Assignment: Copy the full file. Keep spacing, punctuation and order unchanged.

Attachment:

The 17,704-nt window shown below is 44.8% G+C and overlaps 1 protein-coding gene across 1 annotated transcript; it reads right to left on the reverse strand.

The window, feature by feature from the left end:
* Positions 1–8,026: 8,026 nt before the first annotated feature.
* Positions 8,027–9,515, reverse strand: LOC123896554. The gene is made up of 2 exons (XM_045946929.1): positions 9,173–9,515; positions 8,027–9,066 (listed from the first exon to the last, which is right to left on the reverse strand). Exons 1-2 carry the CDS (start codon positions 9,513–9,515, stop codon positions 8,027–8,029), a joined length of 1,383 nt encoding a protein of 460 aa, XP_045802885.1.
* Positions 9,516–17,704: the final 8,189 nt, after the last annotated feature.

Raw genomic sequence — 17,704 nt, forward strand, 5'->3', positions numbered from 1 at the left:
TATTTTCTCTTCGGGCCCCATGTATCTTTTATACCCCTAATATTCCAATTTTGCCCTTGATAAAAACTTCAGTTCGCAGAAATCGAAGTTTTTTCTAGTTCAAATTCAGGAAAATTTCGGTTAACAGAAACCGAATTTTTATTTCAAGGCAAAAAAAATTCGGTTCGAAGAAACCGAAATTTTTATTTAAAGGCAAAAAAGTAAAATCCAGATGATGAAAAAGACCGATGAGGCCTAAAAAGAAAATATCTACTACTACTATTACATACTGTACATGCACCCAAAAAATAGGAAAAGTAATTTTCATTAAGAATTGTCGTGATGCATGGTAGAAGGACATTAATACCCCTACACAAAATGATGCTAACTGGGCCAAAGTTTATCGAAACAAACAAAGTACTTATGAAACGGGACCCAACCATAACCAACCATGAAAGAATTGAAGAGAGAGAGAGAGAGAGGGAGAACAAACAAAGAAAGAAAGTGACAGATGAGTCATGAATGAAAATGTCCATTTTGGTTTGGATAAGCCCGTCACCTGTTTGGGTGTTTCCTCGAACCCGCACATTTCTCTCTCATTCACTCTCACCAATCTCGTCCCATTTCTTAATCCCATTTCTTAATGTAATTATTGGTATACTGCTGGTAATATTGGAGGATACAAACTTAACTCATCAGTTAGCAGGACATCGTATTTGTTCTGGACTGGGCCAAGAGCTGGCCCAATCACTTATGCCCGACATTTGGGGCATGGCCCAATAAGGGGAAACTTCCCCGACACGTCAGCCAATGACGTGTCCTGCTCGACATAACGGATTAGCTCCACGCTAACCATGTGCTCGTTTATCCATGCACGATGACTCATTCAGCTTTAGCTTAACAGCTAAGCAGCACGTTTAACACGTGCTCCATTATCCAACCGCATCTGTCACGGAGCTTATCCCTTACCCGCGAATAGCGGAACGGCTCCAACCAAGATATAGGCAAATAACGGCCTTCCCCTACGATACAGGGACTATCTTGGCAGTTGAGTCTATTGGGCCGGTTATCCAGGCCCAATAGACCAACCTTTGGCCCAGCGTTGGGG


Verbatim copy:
The 17,704-nt window shown below is 44.8% G+C and overlaps 1 protein-coding gene across 1 annotated transcript; it reads right to left on the reverse strand.

The window, feature by feature from the left end:
* Positions 1–8,026: 8,026 nt before the first annotated feature.
* Positions 8,027–9,515, reverse strand: LOC123896554. The gene is made up of 2 exons (XM_045946929.1): positions 9,173–9,515; positions 8,027–9,066 (listed from the first exon to the last, which is right to left on the reverse strand). Exons 1-2 carry the CDS (start codon positions 9,513–9,515, stop codon positions 8,027–8,029), a joined length of 1,383 nt encoding a protein of 460 aa, XP_045802885.1.
* Positions 9,516–17,704: the final 8,189 nt, after the last annotated feature.

Raw genomic sequence — 17,704 nt, forward strand, 5'->3', positions numbered from 1 at the left:
TATTTTCTCTTCGGGCCCCATGTATCTTTTATACCCCTAATATTCCAATTTTGCCCTTGATAAAAACTTCAGTTCGCAGAAATCGAAGTTTTTTCTAGTTCAAATTCAGGAAAATTTCGGTTAACAGAAACCGAATTTTTATTTCAAGGCAAAAAAAATTCGGTTCGAAGAAACCGAAATTTTTATTTAAAGGCAAAAAAGTAAAATCCAGATGATGAAAAAGACCGATGAGGCCTAAAAAGAAAATATCTACTACTACTATTACATACTGTACATGCACCCAAAAAATAGGAAAAGTAATTTTCATTAAGAATTGTCGTGATGCATGGTAGAAGGACATTAATACCCCTACACAAAATGATGCTAACTGGGCCAAAGTTTATCGAAACAAACAAAGTACTTATGAAACGGGACCCAACCATAACCAACCATGAAAGAATTGAAGAGAGAGAGAGAGAGAGGGAGAACAAACAAAGAAAGAAAGTGACAGATGAGTCATGAATGAAAATGTCCATTTTGGTTTGGATAAGCCCGTCACCTGTTTGGGTGTTTCCTCGAACCCGCACATTTCTCTCTCATTCACTCTCACCAATCTCGTCCCATTTCTTAATCCCATTTCTTAATGTAATTATTGGTATACTGCTGGTAATATTGGAGGATACAAACTTAACTCATCAGTTAGCAGGACATCGTATTTGTTCTGGACTGGGCCAAGAGCTGGCCCAATCACTTATGCCCGACATTTGGGGCATGGCCCAATAAGGGGAAACTTCCCCGACACGTCAGCCAATGACGTGTCCTGCTCGACATAACGGATTAGCTCCACGCTAACCATGTGCTCGTTTATCCATGCACGATGACTCATTCAGCTTTAGCTTAACAGCTAAGCAGCACGTTTAACACGTGCTCCATTATCCAACCGCATCTGTCACGGAGCTTATCCCTTACCCGCGAATAGCGGAACGGCTCCAACCAAGATATAGGCAAATAACGGCCTTCCCCTACGATACAGGGACTATCTTGGCAGTTGAGTCTATTGGGCCGGTTATCCAGGCCCAATAGACCAACCTTTGGCCCAGCGTTGGGG